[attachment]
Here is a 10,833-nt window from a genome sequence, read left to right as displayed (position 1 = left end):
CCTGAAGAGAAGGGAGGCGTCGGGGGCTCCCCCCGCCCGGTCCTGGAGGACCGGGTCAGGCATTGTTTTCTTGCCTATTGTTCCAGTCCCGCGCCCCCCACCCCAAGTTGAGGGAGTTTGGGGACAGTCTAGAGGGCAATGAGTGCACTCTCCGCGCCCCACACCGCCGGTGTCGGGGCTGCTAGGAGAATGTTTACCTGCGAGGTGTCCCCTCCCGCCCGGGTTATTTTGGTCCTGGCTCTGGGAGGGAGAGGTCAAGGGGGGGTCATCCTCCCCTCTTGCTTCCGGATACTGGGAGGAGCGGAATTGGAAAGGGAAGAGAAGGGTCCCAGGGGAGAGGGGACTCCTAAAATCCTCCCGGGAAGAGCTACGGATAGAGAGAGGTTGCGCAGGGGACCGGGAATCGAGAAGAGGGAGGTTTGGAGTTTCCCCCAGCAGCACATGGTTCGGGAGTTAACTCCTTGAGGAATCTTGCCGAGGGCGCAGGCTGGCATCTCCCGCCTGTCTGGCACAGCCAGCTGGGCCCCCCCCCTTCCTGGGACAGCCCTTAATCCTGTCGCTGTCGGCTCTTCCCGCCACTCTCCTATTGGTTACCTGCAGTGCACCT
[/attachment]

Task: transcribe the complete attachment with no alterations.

Here is a 10,833-nt window from a genome sequence, read left to right as displayed (position 1 = left end):
CCTGAAGAGAAGGGAGGCGTCGGGGGCTCCCCCCGCCCGGTCCTGGAGGACCGGGTCAGGCATTGTTTTCTTGCCTATTGTTCCAGTCCCGCGCCCCCCACCCCAAGTTGAGGGAGTTTGGGGACAGTCTAGAGGGCAATGAGTGCACTCTCCGCGCCCCACACCGCCGGTGTCGGGGCTGCTAGGAGAATGTTTACCTGCGAGGTGTCCCCTCCCGCCCGGGTTATTTTGGTCCTGGCTCTGGGAGGGAGAGGTCAAGGGGGGGTCATCCTCCCCTCTTGCTTCCGGATACTGGGAGGAGCGGAATTGGAAAGGGAAGAGAAGGGTCCCAGGGGAGAGGGGACTCCTAAAATCCTCCCGGGAAGAGCTACGGATAGAGAGAGGTTGCGCAGGGGACCGGGAATCGAGAAGAGGGAGGTTTGGAGTTTCCCCCAGCAGCACATGGTTCGGGAGTTAACTCCTTGAGGAATCTTGCCGAGGGCGCAGGCTGGCATCTCCCGCCTGTCTGGCACAGCCAGCTGGGCCCCCCCCCTTCCTGGGACAGCCCTTAATCCTGTCGCTGTCGGCTCTTCCCGCCACTCTCCTATTGGTTACCTGCAGTGCACCT